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The Queens Head Public House Toddington

6 High Street nearest the camera about 1920 [Z50/126/62]
6 High Street nearest the camera about 1920 [Z50/126/62]

The Queen's Head Public House, 6 High Street, Toddington

The Queen's Head and another messuage in Toddington were purchased from Elizabeth Bright, widow, by the Morris brewery of Ampthill in 1803 [X1/629]. An inventory of 1827 [Z1042/1] and a deed of 1831 [WB/M/4/1/VP1] show that by this time the Queen's Head was in the occupation of William Baker .

In 1844 landlord Edmund Wildman gave evidence in the trial at Quarter Sessions of James Waller, charged with stealing money from William Strange [QSR1844/3/5/4]. Wildman said that on a Saturday morning William Strange came into the pub and presently James Waller came in. He heard Strange ask Waller how much money he had got. Waller took two shillings and a half crown out of his pocket and said that was all he had got. Strange said he had more and Waller said with an oath he had not. Then Waller said: "I had 42 shillings of your money Mr Strange". Strange made no answer except that he, Waller, had got more. Strange then asked Waller for some money and Waller gave him half a crown. Strange charged Waller with picking his pocket and Waller denied it. Waller was 44 years old and had been in trouble before. He was acquitted of stealing pigs in 1827, a year later he was imprisoned for debt and in 1843 was given two months' hard labour for stealing fowls.  This time he was transported for ten years [QGV10/2].

In 1886 the tenant of the Queen's Head, John Gilbert, owed six years' rent amounting to £54 to Morris and Company who appointed bailiffs to distrain Gilbert's personal property. Furniture, a pianoforte, the contents of the bar, kitchen utensils, and other effects were put up for sale to recover the money owed to the brewery [SF69/40].

The Queen's Head closed in 1909 on the recommendation of the Overseers of the Poor of Toddington who were concerned to reduce the number of licensed premises in the village as its population decreased. The Overseers proposed refusing to renew the licenses of the Hare, the Queens Head and the New Inn, but after much discussion only the first two were closed. In 1910 the former Queen's Head premises was sold by Morris and Company to Julius Weir Partridge of Toddington, a tailor who appears in directories of Toddington in 1910 and 1914; the purchase price was £250 [HN10/347/6/1].

The Rating and Valuation Act 1925 specified that every building and piece of land in the country was to be assessed to determine its rateable value. When the valuation was carried out for Toddington the former premises of the Queen's Head at 6, High Street were owned and occupied by George Hart. Downstairs were a parlour, a living room, a kitchen, a scullery and a shop (Hart was a newsagent, still there when the last directory for the county was published in 1940); upstairs were three bedrooms, a boxroom and a new bathroom and WC; the outbuildings were a barn and a warehouse. The property enjoyed main drains and gas light, but water came from a well. It had previously been rented to a social club for £19 per annum The valuer commented that it had a "good" cellar [DV1/C85/44].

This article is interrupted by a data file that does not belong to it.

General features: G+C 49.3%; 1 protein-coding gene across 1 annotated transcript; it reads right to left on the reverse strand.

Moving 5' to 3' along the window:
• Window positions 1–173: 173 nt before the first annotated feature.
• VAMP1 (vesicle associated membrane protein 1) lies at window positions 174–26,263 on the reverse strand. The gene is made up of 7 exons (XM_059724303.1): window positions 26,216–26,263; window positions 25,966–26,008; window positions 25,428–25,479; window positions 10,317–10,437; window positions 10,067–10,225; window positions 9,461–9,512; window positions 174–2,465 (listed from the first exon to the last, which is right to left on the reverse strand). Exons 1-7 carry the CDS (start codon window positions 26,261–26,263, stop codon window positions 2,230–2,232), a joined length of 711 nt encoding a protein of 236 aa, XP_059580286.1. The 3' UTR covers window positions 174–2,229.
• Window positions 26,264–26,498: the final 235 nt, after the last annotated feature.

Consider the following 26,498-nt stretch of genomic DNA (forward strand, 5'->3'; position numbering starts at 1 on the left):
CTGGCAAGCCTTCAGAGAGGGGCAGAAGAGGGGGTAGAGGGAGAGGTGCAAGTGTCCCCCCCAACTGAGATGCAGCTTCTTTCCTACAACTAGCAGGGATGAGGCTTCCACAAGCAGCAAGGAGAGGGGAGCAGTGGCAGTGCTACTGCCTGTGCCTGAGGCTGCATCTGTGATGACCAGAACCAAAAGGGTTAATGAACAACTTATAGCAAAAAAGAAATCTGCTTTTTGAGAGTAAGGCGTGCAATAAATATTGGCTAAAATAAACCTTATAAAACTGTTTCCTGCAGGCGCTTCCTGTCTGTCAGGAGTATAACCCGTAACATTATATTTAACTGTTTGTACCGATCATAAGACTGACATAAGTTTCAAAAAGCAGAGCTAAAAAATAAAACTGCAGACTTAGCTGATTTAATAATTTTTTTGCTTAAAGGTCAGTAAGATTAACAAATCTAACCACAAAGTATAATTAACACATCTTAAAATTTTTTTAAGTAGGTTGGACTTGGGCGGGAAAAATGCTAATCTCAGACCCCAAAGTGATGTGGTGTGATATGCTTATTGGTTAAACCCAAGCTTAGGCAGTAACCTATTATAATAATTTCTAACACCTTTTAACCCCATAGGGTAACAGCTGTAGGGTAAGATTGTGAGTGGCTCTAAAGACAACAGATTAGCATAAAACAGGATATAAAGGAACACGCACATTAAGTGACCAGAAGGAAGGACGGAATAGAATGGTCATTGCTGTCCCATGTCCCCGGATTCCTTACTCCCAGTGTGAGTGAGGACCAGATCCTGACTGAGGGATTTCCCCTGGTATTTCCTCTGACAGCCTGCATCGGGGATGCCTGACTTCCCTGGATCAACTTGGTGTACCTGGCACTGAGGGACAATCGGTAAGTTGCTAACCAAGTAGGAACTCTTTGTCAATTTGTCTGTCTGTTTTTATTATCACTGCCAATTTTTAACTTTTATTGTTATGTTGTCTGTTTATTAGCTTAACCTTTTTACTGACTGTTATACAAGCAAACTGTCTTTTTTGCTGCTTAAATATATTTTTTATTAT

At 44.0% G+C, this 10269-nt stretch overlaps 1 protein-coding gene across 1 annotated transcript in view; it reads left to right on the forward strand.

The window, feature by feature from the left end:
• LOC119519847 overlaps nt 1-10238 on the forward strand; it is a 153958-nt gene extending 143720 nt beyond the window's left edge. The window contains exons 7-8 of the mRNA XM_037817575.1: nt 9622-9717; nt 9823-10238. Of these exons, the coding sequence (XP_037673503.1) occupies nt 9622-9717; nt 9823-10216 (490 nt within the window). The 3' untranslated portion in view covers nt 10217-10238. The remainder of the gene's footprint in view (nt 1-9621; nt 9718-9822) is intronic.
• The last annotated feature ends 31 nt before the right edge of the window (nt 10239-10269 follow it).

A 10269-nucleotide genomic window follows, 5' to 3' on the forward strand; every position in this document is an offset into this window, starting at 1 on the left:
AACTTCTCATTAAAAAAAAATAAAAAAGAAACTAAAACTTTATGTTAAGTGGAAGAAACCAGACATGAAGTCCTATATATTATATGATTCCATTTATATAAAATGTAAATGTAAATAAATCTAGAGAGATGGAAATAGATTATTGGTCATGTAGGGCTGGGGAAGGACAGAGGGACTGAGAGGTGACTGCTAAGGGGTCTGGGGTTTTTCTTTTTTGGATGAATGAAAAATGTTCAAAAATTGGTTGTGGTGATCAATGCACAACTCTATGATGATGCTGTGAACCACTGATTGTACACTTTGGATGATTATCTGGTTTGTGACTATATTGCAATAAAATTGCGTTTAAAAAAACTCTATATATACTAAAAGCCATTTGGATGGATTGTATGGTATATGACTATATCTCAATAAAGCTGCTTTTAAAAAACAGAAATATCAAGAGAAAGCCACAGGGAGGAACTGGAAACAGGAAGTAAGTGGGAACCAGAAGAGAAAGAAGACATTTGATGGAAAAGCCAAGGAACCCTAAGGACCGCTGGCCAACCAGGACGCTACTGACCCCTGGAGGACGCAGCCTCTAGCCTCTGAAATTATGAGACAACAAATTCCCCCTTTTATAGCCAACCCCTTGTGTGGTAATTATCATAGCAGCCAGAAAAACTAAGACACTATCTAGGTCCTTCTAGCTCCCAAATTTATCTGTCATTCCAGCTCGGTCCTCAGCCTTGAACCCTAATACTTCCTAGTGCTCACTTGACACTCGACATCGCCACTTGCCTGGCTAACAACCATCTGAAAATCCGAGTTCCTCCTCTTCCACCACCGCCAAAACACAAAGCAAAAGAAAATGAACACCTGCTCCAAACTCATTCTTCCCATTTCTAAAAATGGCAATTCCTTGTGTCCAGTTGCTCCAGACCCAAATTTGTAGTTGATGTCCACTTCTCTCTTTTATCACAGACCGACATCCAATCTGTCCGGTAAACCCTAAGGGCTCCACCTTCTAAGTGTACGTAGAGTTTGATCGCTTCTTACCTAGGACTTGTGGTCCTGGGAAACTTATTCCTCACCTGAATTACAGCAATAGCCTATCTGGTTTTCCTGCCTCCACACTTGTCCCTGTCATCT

• Z1042/1: inventory of John & Joseph Morris, brewers of Ampthill, 1827;
  • X21/629: deed relating to Morris brewery properties, 1828;
  • WB/M/4/1/VP1: mortgage of Morris brewery properties, 1831;
  • QSR1844/3/5/4: theft at the Queen's Head: 1844;
  • SF82/1/7/1: tenancy agreement of John Gilbert: 1858;
  • SF82/1/7/2: note of understanding of rent due from John Gilbert: 1867;
  • WB/M/4/1/VP2: mortgage of Morris and Company: 1882;
  • SF69/40: sale of effects of John Gilbert, 1885/6;
  •  HN10/347/6/1: agreement for sale of former Queen's Head, 1910 

List of Licensees: note that this is not a complete list; entries in italics refer to licensees where either beginning or end, or both, dates are not known:

1822-1826: Samuel Briden;
1827- 1828: William Baker;
1844-1854: Edmund Wildman;
1858-1887: John Gilbert;
1887: Alexander Hutchinson;
1887-1888: William Henry Gorrow Monk;
1888-1889: Tom Vant;
1889-1890: Joseph Figg;
1890-1891: Edward Henderson;
1891-1892: Reuben Hollingshead;
1892-1893: Josiah Hodder;
1893-1895: John Cooper;
1895-1897: Charles Puzey;
1897-1898: Arthur Frederick Ayers;
1898: Henry Randall;
1898-1899: John Gee George;
1899-1901: Fred Kempster;
1901-1902: George Burr;
1902: Peter Henry Horn;
1902-1904: Frank Constable Brown;
1904-1905: Richard Thomas Adams;
1905-1906: George Cleveland Purchon;
1906-1909: Alfred Lett
Public house closed 1909